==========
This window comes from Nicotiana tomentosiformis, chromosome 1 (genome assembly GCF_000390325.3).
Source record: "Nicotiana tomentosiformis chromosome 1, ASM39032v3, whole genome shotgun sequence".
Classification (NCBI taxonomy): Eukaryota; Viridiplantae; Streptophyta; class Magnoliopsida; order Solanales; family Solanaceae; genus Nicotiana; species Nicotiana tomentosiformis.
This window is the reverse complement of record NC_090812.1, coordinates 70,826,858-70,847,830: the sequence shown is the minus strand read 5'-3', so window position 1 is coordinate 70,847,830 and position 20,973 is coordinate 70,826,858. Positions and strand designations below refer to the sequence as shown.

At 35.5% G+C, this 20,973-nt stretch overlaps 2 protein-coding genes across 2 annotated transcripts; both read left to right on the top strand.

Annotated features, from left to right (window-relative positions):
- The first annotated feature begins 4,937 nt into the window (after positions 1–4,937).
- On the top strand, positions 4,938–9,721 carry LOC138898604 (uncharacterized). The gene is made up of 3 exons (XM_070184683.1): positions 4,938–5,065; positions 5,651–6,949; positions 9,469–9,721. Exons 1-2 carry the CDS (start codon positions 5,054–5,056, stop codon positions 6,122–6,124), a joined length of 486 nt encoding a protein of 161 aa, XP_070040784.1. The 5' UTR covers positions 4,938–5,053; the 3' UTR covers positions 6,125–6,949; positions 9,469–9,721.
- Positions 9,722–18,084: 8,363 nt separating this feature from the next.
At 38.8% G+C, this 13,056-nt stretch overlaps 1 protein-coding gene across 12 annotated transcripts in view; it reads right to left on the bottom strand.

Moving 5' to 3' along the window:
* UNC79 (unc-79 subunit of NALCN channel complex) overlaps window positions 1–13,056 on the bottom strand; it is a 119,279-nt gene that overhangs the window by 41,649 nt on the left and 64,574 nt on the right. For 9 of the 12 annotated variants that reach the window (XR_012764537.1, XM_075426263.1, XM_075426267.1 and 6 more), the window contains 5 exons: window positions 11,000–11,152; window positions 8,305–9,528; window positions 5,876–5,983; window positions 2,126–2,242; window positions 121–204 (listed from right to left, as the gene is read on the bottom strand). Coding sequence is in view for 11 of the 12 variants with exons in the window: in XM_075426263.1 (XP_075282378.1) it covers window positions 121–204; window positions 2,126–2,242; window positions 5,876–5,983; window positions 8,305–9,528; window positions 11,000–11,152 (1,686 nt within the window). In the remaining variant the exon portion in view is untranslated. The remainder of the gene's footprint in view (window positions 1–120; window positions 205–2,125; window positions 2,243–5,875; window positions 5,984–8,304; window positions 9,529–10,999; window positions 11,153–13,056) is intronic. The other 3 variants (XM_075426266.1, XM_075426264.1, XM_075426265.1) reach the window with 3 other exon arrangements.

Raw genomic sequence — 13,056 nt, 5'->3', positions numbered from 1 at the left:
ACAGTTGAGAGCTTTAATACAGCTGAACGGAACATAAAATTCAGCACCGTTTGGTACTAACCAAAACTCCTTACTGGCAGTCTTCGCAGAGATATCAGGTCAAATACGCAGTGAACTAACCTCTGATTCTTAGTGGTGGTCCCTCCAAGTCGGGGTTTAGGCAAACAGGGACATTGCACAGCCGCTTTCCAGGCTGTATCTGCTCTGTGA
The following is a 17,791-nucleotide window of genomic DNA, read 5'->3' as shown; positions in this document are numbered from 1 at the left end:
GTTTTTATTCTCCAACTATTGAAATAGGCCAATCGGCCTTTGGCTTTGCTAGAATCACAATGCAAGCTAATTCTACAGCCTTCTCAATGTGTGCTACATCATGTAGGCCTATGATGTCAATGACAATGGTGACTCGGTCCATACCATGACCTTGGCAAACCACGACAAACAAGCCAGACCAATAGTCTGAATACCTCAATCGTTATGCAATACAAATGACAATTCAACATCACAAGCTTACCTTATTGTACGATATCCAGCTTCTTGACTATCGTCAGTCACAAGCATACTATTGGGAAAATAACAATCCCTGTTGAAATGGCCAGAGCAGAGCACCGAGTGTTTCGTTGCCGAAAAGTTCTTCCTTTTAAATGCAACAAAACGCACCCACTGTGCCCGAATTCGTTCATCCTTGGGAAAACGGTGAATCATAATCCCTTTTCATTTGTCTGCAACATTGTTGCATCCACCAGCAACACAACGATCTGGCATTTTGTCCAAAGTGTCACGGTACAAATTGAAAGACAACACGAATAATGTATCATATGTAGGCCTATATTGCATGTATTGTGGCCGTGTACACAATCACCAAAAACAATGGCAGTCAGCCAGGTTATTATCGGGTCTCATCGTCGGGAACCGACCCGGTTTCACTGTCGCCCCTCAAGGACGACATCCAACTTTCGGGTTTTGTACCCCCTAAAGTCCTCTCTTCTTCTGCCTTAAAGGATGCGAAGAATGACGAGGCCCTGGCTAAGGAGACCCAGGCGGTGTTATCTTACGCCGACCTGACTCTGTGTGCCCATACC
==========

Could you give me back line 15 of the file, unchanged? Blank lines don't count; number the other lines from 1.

The following is a 17,791-nucleotide window of genomic DNA, read 5'->3' as shown; positions in this document are numbered from 1 at the left end: